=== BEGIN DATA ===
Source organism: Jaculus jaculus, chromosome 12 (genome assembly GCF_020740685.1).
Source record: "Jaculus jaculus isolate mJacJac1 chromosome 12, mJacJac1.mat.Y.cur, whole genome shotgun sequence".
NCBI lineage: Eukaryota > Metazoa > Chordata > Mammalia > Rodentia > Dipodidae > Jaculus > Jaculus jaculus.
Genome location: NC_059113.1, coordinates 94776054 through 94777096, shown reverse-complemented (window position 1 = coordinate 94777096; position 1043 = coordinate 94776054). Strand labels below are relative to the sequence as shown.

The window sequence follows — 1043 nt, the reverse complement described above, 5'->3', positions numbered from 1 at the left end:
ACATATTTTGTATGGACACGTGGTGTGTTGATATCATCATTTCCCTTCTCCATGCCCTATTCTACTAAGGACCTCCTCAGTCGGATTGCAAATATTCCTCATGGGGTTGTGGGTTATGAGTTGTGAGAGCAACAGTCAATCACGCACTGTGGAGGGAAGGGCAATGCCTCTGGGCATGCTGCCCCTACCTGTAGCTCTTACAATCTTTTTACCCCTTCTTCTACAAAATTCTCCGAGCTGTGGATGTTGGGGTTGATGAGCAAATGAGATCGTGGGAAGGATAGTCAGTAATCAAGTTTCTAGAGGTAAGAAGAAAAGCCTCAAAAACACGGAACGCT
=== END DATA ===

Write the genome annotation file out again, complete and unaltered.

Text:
Source organism: Jaculus jaculus, chromosome 12 (genome assembly GCF_020740685.1).
Source record: "Jaculus jaculus isolate mJacJac1 chromosome 12, mJacJac1.mat.Y.cur, whole genome shotgun sequence".
NCBI lineage: Eukaryota > Metazoa > Chordata > Mammalia > Rodentia > Dipodidae > Jaculus > Jaculus jaculus.
Genome location: NC_059113.1, coordinates 94776054 through 94777096, shown reverse-complemented (window position 1 = coordinate 94777096; position 1043 = coordinate 94776054). Strand labels below are relative to the sequence as shown.

The window sequence follows — 1043 nt, the reverse complement described above, 5'->3', positions numbered from 1 at the left end:
ACATATTTTGTATGGACACGTGGTGTGTTGATATCATCATTTCCCTTCTCCATGCCCTATTCTACTAAGGACCTCCTCAGTCGGATTGCAAATATTCCTCATGGGGTTGTGGGTTATGAGTTGTGAGAGCAACAGTCAATCACGCACTGTGGAGGGAAGGGCAATGCCTCTGGGCATGCTGCCCCTACCTGTAGCTCTTACAATCTTTTTACCCCTTCTTCTACAAAATTCTCCGAGCTGTGGATGTTGGGGTTGATGAGCAAATGAGATCGTGGGAAGGATAGTCAGTAATCAAGTTTCTAGAGGTAAGAAGAAAAGCCTCAAAAACACGGAACGCT